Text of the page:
Besser brought his established screen persona--the same tantrum-prone man-child he played on The Abbott and Costello Show--to the shorts, as well as a requirement that he not receive any physical abuse from Moe Howard, which changed the tone of the act; Stooge fans appear to be split on his participation as either a brief shot in the arm for the venerable comedy team, or an aggravating presence that signaled the end of the act prior to Columbia opting to cancel their contract in 1957. Thankfully, television provided a second act for the Stooges, who re-formed in 1959 with Curly Joe DeRita as the third member. As for the shorts collected here, there are some amusing moments, especially 1956's "Creeps" (a remake of 1949's "The Ghost Talks," with the boys as moving men at a haunted house) and 1958's "Quiz Whizz," which requires the Stooges to dress as children in garish Little Lord Fauntleroy outfits, but the set is essential for only the most ardent of Stoogephiles and completists. --Paul Gaita

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Soup to Nuts with the Three Stooges

Soup to Nuts with the Three Stooges Lowest new price: $3.00
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Mr. Schmidt's costume store is bankrupt because he spends his time on Rube Goldberg-style inventions; the creditors send a young manager who falls for Schmidt's niece Louise, but she'll have none of him. Schmidt's friends Ted, Queenie, and some goofy firemen try to help out; things come to a slapstick head when Louise needs rescuing from a fire.

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The Three Stooges Collection, Vol. 7: 1952-1954

The Three Stooges Collection, Vol. 7: 1952-1954 Lowest new price: $4.99
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Brand: Paramount
Model: 5820784

These 22 digitally remastered shorts from 1952-1954 were made during a tumultuous time for The Three Stooges. First, in 1952 Curly succumbed to the illness brought on by his stroke six years earlier; he was only forty-eight when he died. Shemp had really hit his stride by this time and he is at the top of his game in the new shorts from this period, but budget cutbacks at Columbia forced director Jules White to recycle some old footage, so although the work in this collection is first-rate, one can't help but wonder what could have been done if they'd had the opportunity to develop more new material. Fortunately, this era did leave us with such classics as the Stooges' first 3-D short, SPOOKS! (1953) and PARDON MY BACKFIRE (1953); SHOT IN THE FRONTIER (1954) a parody of the classic film High Noon; and Larry's hilarious spook of Brando in CUCKOO ON A CHOO CHOO (1952). These shorts are all presented as they were projected in the theatres; some in widescreen for the first time since their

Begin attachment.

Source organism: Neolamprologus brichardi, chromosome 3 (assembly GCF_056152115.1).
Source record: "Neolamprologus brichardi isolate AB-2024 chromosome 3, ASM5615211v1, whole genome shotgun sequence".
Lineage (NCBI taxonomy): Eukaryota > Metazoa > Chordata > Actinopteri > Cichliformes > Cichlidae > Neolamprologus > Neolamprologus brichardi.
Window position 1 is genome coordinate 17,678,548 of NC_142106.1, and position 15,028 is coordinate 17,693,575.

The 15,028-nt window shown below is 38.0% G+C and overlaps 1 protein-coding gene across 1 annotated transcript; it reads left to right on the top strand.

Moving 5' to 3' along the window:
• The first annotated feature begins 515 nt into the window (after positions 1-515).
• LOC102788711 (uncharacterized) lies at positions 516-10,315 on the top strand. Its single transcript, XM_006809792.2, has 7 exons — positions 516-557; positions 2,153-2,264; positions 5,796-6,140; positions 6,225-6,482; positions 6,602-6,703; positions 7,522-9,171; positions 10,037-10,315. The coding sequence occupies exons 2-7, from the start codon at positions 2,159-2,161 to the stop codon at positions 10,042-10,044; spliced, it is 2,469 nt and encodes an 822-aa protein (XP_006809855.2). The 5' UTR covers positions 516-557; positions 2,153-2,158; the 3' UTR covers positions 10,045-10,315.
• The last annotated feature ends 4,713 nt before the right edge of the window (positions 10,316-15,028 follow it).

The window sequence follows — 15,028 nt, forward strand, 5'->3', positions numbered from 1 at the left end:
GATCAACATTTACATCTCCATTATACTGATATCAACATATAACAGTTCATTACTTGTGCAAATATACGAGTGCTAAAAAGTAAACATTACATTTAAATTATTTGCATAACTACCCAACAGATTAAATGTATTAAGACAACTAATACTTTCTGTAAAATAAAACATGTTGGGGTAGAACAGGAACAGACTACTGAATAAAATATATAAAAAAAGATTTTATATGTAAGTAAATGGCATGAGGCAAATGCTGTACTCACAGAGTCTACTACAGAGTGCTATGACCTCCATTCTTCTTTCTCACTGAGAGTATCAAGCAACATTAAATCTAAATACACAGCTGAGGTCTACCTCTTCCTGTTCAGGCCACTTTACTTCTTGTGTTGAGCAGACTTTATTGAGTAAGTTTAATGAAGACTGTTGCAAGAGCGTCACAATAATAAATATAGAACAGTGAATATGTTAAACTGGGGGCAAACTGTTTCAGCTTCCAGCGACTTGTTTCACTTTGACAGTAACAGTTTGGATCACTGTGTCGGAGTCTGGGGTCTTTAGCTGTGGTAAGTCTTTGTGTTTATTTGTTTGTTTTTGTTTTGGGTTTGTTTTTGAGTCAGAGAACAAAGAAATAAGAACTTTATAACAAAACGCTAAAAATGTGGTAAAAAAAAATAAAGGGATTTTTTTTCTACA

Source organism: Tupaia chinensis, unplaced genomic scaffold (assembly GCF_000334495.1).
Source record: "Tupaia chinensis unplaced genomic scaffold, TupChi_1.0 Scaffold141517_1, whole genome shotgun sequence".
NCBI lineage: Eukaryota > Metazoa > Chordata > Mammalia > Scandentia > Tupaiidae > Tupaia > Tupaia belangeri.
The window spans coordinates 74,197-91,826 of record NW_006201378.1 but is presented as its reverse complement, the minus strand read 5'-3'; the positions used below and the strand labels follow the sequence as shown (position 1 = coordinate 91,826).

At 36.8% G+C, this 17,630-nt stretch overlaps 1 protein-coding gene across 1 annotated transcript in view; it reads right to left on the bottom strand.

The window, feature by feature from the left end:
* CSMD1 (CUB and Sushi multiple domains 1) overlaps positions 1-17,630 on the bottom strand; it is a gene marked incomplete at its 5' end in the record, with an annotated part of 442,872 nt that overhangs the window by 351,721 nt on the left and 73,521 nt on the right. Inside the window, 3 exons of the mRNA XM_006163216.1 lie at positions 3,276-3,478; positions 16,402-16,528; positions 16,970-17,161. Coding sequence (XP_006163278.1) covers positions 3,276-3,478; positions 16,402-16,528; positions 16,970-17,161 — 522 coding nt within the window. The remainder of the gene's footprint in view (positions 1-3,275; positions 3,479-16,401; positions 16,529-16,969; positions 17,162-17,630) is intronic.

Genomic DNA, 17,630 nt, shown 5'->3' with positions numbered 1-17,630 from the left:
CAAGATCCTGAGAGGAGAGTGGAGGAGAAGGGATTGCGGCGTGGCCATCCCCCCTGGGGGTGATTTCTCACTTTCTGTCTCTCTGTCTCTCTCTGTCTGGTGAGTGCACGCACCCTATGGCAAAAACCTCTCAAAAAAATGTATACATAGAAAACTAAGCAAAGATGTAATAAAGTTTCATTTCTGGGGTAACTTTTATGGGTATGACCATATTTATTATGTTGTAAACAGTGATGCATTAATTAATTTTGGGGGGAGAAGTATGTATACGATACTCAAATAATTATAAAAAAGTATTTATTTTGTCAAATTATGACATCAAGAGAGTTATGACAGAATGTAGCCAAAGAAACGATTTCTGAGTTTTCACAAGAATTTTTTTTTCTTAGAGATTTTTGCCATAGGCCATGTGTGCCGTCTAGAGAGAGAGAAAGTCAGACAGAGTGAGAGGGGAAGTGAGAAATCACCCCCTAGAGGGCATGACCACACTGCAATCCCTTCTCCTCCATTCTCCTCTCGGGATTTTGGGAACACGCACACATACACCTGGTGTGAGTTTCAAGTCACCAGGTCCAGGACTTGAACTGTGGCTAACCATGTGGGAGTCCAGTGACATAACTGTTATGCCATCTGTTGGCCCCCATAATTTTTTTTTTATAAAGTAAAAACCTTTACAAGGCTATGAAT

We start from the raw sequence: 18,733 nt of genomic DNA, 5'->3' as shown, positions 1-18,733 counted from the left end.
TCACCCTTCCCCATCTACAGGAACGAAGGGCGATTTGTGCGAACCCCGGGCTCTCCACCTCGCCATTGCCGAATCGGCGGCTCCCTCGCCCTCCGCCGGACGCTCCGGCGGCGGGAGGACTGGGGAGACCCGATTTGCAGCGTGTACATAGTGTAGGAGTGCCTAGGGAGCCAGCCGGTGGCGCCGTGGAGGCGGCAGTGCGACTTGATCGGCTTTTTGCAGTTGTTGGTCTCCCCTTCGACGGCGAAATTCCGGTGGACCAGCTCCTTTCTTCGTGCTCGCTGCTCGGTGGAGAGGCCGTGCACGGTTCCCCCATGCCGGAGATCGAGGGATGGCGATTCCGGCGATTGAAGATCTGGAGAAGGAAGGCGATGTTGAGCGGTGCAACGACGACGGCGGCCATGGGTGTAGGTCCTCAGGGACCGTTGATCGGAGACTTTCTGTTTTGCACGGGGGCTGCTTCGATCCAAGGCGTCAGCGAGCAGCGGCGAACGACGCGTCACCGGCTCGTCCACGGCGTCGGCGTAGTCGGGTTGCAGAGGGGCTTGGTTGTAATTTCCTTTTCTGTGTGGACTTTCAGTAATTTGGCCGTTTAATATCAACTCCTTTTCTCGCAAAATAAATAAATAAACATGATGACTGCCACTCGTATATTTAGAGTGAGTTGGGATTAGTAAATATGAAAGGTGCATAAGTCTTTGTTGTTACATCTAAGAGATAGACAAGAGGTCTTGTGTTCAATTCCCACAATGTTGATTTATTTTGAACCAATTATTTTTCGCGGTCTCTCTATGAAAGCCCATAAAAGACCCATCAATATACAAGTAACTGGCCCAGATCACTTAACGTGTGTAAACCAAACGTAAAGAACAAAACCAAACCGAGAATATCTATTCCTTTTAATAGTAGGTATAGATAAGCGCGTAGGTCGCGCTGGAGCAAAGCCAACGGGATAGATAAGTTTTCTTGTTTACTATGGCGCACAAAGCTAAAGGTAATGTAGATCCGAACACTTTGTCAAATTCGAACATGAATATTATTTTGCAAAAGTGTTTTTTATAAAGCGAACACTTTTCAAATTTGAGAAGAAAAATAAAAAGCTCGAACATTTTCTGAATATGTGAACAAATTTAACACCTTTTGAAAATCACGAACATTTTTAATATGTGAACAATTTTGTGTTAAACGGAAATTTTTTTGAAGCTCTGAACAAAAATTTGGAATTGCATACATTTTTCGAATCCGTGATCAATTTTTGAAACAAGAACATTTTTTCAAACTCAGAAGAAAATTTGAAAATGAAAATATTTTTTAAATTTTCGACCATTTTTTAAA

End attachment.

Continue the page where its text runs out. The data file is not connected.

What chills, what thrills! While the Three Stooges' best days were behind them, these 22 slaphappy shorts produced between 1952 and 1954 demonstrate that the enduring comedy team still had a lot of hair-pulling, eye-gouging, and head-banging life in them yet. You can be forgiven a certain amount of déjà vu when watching some of the shorts. Studio budget cuts necessitated the use of recycled footage. "Booty and the Beast," for one, contains Curly's now-poignant cameo in "Hold That Lion." Still other shorts recycled plots from the team's Curly days ("A Missed Fortune" is a remake of "Healthy, Wealthy and Dumb"). While none of these shorts rank in the Stooges pantheon or are likely to change anyone's anti-Shemp bias (can't we all just get along?), they are knockabout fun for die-hard fans. The highlights of this set are "Spooks!" and "Pardon My Backfire," the team's pioneering forays into 3-D. An engagement anniversary cake, water, fire, and hypodermic needle comin' at ya are crude but effective. Other shorts offer sublimely surreal silliness. In "Cuckoo on a Choo Choo," a T-shirted Larry storms around like a Marlon Brando wannabe, while a soused Shemp hallucinates a giant canary. The vaudeville tradition lives on in "Tricky Dicks," with god-awful gags (the old "wooden leg named Smith" bit) and bizarre dialogue ("How dare you look like someone I hate," a woman greets Larry). The political satire "Three Dark Horses" is a fine example of the classic Stooges formula, in which villains seek three patsies "who are too dumb to think and will do what we tell them. Now where do we find such guys?" Enter the Stooges. But others, like "He Cooked His Goose," break convention by presenting Moe, Larry, and Shemp as individuals rather than a team. While the Stooges themselves may be showing their ages, the slapstick, expertly timed and exquisitely choreographed, never gets old. --Donald Liebenson

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Cuckoo On A Choo Choo